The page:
10 Steps to Take When You Realize You’re in Love with the ‘Wrong’ Person

In today’s episode of, “Will You Marry Me?,” I’d like to talk to you about, “10 Steps to Take When You Realize You’re in Love with the ‘Wrong’ Person.” Mistakes happen in life. You think you bought a men’s shirt – only to discover later that what you have is actually a women’s shirt. What do you do? Return it? Sure, if you can.

A similar problem can occur in relationships, too. Sometimes we think we’ve found the perfect person – then one day we suddenly realize there’s something about our lover that makes it imperative to discontinue the relationship. Maybe three months into a relationship, you discover your lover has a different sexual orientation (you’re straight, but it turns out he (she) is gay, which means you both have different interests).

You find out perhaps that your lover is involved in criminal activity, is a pedophile, is secretly married to another person, has kids from a different relationship you did not know about, and this is unacceptable to you. Maybe you discover they’ve been sleeping with a relative of yours (a sibling, or a cousin).

Or, maybe you’re dating someone you think is an adult (18 years or more) only to realize one day that they’re underage. In most countries, (especially in the West), this can have serious legal implications (and God forbid – if you’ve already had sexual relations with this person, things can get even more complicated).

The word ‘wrong,’ in this context, is subjective. What Kojo finds unacceptable, Kofi might be able to tolerate. When it comes to relationships, different people have diverse levels of tolerance. Each one of us should therefore decide for themselves what qualifies for them as the ‘wrong’ person – with the exception of an underage person, where the choice is clear).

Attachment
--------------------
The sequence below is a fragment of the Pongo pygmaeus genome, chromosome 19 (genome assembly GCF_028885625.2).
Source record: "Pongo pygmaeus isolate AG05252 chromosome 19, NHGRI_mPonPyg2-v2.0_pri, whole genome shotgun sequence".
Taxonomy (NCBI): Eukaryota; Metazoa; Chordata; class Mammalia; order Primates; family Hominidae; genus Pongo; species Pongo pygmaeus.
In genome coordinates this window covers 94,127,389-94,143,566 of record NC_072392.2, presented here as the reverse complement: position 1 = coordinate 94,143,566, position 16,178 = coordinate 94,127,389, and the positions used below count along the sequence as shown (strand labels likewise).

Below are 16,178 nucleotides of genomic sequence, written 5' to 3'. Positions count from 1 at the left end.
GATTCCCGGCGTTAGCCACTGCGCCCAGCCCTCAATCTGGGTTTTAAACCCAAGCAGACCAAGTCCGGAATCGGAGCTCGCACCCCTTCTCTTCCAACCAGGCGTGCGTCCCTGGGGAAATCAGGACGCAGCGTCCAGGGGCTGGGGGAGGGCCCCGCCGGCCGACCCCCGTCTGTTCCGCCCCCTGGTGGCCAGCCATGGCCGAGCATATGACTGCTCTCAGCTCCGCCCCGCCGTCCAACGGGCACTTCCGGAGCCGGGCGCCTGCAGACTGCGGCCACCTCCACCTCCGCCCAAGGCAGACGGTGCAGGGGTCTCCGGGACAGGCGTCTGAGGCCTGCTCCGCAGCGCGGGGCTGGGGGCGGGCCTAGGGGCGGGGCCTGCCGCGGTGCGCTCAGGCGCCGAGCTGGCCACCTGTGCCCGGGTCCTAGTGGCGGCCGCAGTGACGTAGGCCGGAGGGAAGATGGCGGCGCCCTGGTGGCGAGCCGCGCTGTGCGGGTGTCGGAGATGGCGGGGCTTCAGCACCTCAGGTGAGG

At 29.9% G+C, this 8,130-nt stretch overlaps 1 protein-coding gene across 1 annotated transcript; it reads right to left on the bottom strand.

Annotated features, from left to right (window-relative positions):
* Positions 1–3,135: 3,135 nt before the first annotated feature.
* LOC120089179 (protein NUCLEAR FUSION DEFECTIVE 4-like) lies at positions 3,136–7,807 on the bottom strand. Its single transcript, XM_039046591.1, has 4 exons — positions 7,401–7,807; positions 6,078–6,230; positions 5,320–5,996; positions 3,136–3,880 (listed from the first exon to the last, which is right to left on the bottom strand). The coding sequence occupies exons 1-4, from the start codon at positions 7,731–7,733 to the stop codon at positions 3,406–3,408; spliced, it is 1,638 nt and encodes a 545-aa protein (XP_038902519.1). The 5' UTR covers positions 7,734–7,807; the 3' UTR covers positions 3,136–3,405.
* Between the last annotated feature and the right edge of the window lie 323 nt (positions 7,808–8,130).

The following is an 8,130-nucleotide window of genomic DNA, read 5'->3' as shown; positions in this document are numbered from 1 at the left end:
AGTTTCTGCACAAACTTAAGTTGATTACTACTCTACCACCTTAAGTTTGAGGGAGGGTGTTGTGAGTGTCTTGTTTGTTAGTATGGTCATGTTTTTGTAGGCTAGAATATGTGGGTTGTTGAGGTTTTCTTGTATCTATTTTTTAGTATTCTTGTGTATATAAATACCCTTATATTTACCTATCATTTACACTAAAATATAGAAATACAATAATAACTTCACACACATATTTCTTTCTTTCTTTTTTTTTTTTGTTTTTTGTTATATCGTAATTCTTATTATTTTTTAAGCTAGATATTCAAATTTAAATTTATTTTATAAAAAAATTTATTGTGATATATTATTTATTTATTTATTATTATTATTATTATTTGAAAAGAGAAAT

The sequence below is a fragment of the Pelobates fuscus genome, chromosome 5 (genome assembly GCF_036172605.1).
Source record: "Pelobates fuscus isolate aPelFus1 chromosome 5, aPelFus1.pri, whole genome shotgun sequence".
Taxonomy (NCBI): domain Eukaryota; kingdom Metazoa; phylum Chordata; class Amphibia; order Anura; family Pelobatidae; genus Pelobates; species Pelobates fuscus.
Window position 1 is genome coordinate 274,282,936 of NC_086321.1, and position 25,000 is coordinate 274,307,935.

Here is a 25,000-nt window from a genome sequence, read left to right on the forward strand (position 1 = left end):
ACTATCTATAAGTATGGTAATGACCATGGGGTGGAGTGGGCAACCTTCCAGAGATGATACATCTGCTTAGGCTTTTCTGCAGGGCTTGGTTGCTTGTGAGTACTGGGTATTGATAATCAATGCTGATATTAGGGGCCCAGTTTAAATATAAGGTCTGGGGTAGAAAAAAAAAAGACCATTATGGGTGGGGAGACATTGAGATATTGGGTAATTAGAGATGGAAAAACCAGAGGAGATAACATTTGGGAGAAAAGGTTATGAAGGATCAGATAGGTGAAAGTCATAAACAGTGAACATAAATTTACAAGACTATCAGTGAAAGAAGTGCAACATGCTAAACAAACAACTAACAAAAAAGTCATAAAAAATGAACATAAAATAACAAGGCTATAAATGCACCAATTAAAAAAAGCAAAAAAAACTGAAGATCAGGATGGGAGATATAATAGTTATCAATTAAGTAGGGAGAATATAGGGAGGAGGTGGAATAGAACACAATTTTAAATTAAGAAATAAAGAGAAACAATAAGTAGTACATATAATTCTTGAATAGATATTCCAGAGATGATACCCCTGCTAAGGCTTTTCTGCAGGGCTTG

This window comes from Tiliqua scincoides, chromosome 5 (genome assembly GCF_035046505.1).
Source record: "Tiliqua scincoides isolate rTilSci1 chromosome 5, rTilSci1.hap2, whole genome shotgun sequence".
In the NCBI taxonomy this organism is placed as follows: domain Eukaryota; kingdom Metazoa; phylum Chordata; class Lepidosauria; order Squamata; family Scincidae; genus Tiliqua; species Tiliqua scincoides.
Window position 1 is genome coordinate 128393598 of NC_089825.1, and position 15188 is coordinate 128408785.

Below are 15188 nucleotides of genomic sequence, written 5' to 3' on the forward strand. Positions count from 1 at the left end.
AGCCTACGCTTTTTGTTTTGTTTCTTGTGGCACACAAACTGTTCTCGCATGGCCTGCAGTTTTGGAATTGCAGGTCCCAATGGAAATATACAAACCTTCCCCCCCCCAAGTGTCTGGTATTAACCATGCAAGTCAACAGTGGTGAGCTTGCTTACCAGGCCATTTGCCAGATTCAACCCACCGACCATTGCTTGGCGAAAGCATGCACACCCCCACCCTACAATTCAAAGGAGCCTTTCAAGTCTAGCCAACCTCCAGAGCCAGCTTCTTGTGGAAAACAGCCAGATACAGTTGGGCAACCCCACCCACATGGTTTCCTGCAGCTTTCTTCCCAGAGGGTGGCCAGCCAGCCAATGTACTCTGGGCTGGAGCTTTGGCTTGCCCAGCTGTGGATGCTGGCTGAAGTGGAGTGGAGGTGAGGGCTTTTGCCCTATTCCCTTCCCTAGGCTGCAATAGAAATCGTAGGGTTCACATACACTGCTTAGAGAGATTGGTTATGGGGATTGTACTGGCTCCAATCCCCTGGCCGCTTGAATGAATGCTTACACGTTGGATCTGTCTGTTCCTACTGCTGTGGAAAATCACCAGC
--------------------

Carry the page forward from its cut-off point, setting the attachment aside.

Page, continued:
In any case, when you realize you’ve been dating the wrong person, here are ten (10) steps you can take to manage the situation.

  1. Pray for wisdom and courage about the matter. Some people know what they need to do, but they lack the courage to act. Others have the courage, but they lack good judgment (in terms of timing, choice of words).
  2. If there are potential legal implications, talk to a lawyer (for instance, if you found out your lover is underage, or is involved in possible criminal activity).
  3. Arrive at a decision (to leave).
  4. Inform your lover about your decision (in person, if it’s safe to do so; otherwise, call or text).
  5. Walk away.
  6. Speak with your pastor, a counselor, or therapist to help you process what has happened.
  7. Pray to disentangle yourself from any unwanted energies from the just-ended relationship.
  8. Forgive yourself for what happened.
  9. Give yourself time to recover from the shock (pain) before getting involved with another person.
  10. Write your experience in a journal, and promise yourself you’ll be stronger and wiser next time.

With love and blessings


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